More than a substitute
Imitation leather and coated textiles are no longer a mere substitute for leather, it is rather that they meanwhile form an own class of materials which plays an important role in our everyday life. We encounter them in nearly all areas of life. One of the oldest should be linoleum once developed by the chemist Frederik Walton in 1860. The name refers to the linseed oil the most important basic material for linoleum besides powdered cork and jute fabric. Linoleum became prevalent as elastic flooring in the second half of the 19th century. Until well into the middle of the 20th century it remained predominant, before PVC became prevalent.
The discovery of PVC goes back to the French chemist Henri Victor Regnault, who, however, never applied for a patent, because he did not notice the importance of his discovery. Polyvinyl chloride or short PVC was patented for the first time in 1937/1938 when Friedrich Klatte developed a new method for the polymerization of vinyl chloride using sunlight. Above all it is used as horn substitute, for films, for coating textiles, as artificial filaments and for lacquers. PVC goes into industrial-scale production at first in the USA in 1928. The term imitation leather finds its way into the world as upholstery material. Today, PVC and polyurethanes are the most frequently used plastics for coating textiles.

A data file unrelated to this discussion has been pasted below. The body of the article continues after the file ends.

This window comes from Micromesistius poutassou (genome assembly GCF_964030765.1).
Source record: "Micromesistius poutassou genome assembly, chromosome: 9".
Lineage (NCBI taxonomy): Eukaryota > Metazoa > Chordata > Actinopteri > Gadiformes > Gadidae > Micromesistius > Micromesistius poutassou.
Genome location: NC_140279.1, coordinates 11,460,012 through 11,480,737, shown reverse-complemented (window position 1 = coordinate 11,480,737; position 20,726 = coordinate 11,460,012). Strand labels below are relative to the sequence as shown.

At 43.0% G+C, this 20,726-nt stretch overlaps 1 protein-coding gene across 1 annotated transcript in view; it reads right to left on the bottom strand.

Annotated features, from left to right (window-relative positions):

During the 1960s our institute started research of coated textiles and imitation leathers, when the development of leather-like materials was advanced. In this respect, we look back on more than 60 years of experience which will also help you to work out new material properties, to open up new raw material bases or to develop resource-saving technologies.